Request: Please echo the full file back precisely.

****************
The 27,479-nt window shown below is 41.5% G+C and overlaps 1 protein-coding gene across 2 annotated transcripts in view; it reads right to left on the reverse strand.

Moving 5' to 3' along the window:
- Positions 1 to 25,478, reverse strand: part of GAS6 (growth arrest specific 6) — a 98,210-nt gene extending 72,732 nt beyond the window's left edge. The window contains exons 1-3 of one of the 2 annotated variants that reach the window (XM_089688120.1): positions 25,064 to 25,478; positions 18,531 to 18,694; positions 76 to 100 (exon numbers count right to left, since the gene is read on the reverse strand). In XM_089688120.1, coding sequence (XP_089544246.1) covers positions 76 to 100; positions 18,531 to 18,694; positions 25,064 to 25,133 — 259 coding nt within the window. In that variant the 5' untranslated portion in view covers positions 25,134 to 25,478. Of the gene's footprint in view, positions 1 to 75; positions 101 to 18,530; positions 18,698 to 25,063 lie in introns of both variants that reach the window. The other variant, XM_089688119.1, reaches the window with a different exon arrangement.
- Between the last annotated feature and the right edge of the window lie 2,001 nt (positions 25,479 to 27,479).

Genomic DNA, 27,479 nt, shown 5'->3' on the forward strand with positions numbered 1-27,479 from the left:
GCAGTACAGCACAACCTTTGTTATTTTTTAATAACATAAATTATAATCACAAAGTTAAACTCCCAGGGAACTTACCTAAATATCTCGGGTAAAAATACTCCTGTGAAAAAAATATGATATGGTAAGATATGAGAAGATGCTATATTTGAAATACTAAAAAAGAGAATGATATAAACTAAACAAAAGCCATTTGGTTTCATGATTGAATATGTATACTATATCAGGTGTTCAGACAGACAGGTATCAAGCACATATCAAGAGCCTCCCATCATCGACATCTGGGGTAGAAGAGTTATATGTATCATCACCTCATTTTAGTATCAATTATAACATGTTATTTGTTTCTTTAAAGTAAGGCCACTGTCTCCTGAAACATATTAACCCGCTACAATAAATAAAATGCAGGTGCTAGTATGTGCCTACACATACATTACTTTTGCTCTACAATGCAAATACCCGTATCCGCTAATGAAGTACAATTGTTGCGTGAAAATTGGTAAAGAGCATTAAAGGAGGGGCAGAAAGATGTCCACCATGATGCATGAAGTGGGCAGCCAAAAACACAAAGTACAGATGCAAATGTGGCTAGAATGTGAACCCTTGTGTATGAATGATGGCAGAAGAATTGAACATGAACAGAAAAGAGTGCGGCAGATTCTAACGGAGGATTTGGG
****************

The 27,479-nt window shown below is 41.5% G+C and overlaps 1 protein-coding gene across 2 annotated transcripts in view; it reads right to left on the reverse strand.

Moving 5' to 3' along the window:
- Positions 1 to 25,478, reverse strand: part of GAS6 (growth arrest specific 6) — a 98,210-nt gene extending 72,732 nt beyond the window's left edge. The window contains exons 1-3 of one of the 2 annotated variants that reach the window (XM_089688120.1): positions 25,064 to 25,478; positions 18,531 to 18,694; positions 76 to 100 (exon numbers count right to left, since the gene is read on the reverse strand). In XM_089688120.1, coding sequence (XP_089544246.1) covers positions 76 to 100; positions 18,531 to 18,694; positions 25,064 to 25,133 — 259 coding nt within the window. In that variant the 5' untranslated portion in view covers positions 25,134 to 25,478. Of the gene's footprint in view, positions 1 to 75; positions 101 to 18,530; positions 18,698 to 25,063 lie in introns of both variants that reach the window. The other variant, XM_089688119.1, reaches the window with a different exon arrangement.
- Between the last annotated feature and the right edge of the window lie 2,001 nt (positions 25,479 to 27,479).

Genomic DNA, 27,479 nt, shown 5'->3' on the forward strand with positions numbered 1-27,479 from the left:
GCAGTACAGCACAACCTTTGTTATTTTTTAATAACATAAATTATAATCACAAAGTTAAACTCCCAGGGAACTTACCTAAATATCTCGGGTAAAAATACTCCTGTGAAAAAAATATGATATGGTAAGATATGAGAAGATGCTATATTTGAAATACTAAAAAAGAGAATGATATAAACTAAACAAAAGCCATTTGGTTTCATGATTGAATATGTATACTATATCAGGTGTTCAGACAGACAGGTATCAAGCACATATCAAGAGCCTCCCATCATCGACATCTGGGGTAGAAGAGTTATATGTATCATCACCTCATTTTAGTATCAATTATAACATGTTATTTGTTTCTTTAAAGTAAGGCCACTGTCTCCTGAAACATATTAACCCGCTACAATAAATAAAATGCAGGTGCTAGTATGTGCCTACACATACATTACTTTTGCTCTACAATGCAAATACCCGTATCCGCTAATGAAGTACAATTGTTGCGTGAAAATTGGTAAAGAGCATTAAAGGAGGGGCAGAAAGATGTCCACCATGATGCATGAAGTGGGCAGCCAAAAACACAAAGTACAGATGCAAATGTGGCTAGAATGTGAACCCTTGTGTATGAATGATGGCAGAAGAATTGAACATGAACAGAAAAGAGTGCGGCAGATTCTAACGGAGGATTTGGG